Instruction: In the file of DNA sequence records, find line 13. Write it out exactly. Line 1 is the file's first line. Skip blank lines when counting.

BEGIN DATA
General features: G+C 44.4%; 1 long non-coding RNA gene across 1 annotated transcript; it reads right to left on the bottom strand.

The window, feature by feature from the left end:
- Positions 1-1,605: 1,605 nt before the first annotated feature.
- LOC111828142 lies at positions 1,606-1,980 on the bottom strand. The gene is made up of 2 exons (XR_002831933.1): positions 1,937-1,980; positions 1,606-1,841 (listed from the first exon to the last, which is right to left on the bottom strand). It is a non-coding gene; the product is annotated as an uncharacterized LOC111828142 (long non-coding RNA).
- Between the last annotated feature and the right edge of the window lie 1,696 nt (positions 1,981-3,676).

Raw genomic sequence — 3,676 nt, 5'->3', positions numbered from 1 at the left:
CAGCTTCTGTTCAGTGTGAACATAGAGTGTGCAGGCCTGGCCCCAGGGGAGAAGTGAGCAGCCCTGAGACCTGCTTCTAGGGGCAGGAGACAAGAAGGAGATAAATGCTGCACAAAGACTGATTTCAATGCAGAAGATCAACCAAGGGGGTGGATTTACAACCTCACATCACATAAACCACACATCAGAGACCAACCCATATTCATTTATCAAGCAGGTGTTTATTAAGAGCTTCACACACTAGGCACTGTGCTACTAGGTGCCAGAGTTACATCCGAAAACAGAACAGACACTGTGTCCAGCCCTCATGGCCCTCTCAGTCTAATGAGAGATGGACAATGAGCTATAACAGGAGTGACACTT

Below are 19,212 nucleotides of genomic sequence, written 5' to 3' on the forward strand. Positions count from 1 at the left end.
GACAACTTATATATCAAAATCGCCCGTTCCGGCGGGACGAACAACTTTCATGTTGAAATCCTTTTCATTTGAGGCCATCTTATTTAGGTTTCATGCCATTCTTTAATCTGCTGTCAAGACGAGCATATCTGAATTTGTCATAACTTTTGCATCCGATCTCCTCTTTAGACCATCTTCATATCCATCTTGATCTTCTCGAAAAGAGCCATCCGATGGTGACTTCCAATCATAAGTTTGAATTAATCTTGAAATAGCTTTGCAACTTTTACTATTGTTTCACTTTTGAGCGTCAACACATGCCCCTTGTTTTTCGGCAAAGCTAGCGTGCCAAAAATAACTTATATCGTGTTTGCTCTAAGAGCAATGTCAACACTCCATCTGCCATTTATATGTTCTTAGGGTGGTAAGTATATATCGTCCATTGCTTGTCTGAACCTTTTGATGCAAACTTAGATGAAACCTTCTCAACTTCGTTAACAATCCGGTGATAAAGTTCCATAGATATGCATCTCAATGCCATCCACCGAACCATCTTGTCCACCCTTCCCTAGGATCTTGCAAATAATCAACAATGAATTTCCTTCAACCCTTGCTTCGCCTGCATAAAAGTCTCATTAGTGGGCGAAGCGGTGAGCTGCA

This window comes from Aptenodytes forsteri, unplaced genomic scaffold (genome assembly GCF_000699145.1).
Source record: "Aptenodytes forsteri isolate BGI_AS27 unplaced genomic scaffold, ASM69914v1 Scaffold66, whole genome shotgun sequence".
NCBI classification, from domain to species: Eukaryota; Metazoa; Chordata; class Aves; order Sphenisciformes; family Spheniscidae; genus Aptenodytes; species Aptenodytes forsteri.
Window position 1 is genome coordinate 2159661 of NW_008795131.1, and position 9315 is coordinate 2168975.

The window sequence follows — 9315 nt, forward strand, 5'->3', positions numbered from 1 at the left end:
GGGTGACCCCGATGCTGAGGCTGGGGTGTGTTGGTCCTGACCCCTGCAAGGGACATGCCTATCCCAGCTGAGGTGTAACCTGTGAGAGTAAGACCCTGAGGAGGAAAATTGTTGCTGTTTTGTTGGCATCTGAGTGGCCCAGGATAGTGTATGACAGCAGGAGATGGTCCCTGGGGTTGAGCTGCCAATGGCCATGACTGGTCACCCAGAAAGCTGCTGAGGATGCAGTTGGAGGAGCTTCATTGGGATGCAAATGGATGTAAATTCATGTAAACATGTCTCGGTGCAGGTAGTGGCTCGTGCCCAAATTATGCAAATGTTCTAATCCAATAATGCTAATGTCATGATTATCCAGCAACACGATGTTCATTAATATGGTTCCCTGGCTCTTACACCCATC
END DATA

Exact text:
Window position 1 is genome coordinate 2159661 of NW_008795131.1, and position 9315 is coordinate 2168975.